Multiple studies have shown that visual aids are very useful in absorbing information, and while generations of Canadians are familiar with Smokey Bear (created by the U.S. Forest Service in 1944), there were several reasons for a changing of the guard. The most obvious difference is in appearance: the way Ember was drawn represents new approaches to animated characters and how they appeal to modern audiences of all ages.
Another factor is authenticity: we felt it was time for Canada to have its own voice regarding wildfire preparedness; everything about Ember was conceived, designed, and developed by Canadians for Canadians. Both of these considerations meant essential improvements in form and function alike, increasing FireSmart BC’s effectiveness at building understanding on how to protect lives and property from the threat of wildfire.
Perhaps most importantly, however, Ember articulates a much more sophisticated approach than the “Only YOU can prevent forest fires” mantra that was Smokey’s from 1947 until 2001 (when “forest fires” was changed to “wildfires”). That simple message and its invocation of individual responsibility were perfect for generating basic levels of awareness, but these days our knowledge of wildfire – how it spreads, the role it plays in nature, the heightened risks associated with the wildland-urban interface, etc. – is far more extensive. Decades of observation and study have taught us so much, not just about how to prevent wildfire, but also how to fight it, how to manage it with prescribed burning, as well as its cultural role within Indigenous communities. Not to mention how good habits and advance preparation are absolutely crucial to preserving lives and property.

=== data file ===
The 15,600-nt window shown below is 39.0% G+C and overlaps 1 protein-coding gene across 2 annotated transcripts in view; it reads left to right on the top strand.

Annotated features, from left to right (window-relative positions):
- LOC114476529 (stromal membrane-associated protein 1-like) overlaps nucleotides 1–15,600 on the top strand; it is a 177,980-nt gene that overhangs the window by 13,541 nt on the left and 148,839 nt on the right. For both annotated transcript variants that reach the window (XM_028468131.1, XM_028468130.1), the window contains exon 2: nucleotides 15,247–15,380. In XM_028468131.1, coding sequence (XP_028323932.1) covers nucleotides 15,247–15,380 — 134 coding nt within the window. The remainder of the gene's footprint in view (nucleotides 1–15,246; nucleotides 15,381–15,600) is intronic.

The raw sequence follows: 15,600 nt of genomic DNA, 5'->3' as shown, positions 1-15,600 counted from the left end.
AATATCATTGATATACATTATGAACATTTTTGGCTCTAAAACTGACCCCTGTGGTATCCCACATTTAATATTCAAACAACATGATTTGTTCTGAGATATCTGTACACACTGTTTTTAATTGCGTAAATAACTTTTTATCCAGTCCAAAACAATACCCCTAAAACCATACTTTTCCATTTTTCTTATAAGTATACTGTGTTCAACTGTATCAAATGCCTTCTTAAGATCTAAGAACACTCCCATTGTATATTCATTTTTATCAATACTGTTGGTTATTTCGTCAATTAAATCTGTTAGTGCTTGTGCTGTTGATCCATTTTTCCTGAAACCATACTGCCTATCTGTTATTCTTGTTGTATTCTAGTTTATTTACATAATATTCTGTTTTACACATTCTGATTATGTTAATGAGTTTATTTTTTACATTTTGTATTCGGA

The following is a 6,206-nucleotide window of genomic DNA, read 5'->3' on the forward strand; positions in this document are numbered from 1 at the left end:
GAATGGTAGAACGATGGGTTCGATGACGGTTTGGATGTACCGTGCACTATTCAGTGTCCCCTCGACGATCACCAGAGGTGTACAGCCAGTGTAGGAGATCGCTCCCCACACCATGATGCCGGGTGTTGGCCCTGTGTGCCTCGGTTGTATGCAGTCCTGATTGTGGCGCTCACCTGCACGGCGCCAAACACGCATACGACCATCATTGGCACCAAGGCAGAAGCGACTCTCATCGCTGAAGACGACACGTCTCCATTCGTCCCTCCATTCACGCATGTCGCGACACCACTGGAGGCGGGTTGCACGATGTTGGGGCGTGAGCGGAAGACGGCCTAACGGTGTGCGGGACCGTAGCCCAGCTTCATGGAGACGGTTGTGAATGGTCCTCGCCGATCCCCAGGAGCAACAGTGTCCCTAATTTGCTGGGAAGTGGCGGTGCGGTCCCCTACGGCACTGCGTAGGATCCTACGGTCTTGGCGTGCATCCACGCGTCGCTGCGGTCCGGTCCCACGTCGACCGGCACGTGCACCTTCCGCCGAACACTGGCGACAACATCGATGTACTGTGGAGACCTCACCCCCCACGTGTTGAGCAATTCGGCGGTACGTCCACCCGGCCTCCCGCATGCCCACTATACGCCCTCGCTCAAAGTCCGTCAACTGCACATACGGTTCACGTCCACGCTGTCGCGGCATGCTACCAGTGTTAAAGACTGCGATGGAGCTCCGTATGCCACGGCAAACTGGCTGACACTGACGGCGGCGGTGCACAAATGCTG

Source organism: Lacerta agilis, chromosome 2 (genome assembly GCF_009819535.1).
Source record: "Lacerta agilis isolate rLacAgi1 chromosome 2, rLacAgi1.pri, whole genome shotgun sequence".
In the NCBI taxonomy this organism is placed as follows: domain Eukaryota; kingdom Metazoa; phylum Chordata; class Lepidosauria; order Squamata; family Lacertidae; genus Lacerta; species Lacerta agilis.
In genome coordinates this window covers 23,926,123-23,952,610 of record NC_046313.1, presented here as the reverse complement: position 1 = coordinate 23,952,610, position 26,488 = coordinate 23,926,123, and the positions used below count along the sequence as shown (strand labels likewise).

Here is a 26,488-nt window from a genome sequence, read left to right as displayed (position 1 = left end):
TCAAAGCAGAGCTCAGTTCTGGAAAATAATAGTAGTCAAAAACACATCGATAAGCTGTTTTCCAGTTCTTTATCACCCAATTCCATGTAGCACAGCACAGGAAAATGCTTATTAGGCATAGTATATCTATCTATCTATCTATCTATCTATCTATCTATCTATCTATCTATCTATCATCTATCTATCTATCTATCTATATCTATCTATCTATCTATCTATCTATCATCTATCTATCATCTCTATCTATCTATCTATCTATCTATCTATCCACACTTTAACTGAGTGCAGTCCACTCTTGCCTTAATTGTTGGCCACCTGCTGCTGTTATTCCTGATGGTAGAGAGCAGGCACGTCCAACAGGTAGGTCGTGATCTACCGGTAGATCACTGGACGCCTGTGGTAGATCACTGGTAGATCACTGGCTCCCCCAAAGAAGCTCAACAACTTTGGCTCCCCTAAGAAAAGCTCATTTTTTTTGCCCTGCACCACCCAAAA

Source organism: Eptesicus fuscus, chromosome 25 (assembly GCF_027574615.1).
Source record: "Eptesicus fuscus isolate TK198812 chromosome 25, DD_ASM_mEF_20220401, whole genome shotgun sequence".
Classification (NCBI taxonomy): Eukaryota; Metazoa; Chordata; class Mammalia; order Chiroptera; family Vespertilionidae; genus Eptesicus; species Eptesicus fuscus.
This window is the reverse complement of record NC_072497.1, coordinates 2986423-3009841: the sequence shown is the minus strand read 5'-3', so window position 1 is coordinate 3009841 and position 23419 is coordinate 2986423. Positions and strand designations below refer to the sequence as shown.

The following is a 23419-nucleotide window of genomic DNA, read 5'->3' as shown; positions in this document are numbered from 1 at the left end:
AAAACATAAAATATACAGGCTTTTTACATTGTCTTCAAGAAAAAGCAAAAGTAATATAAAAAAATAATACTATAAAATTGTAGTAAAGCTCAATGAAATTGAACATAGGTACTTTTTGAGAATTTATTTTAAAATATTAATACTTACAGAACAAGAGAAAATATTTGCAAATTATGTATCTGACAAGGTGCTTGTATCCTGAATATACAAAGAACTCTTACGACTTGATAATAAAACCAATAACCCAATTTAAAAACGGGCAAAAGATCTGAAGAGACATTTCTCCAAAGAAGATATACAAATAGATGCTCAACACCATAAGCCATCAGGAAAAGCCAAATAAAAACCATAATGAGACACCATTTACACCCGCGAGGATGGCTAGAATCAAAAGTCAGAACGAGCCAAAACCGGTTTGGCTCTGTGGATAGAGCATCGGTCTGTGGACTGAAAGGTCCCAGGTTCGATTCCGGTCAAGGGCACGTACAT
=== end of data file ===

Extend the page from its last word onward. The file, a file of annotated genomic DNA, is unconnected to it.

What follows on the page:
On another level, FireSmart principles and practices place primary emphasis on cooperation – both within and between communities – as the cornerstone of wildfire mitigation and resiliency. Wildfire is inevitable, but if the right strategies are designed and implemented, fires can be managed in such a way as to limit their impacts in terms of damage, cost, and loss of life.
The Big Picture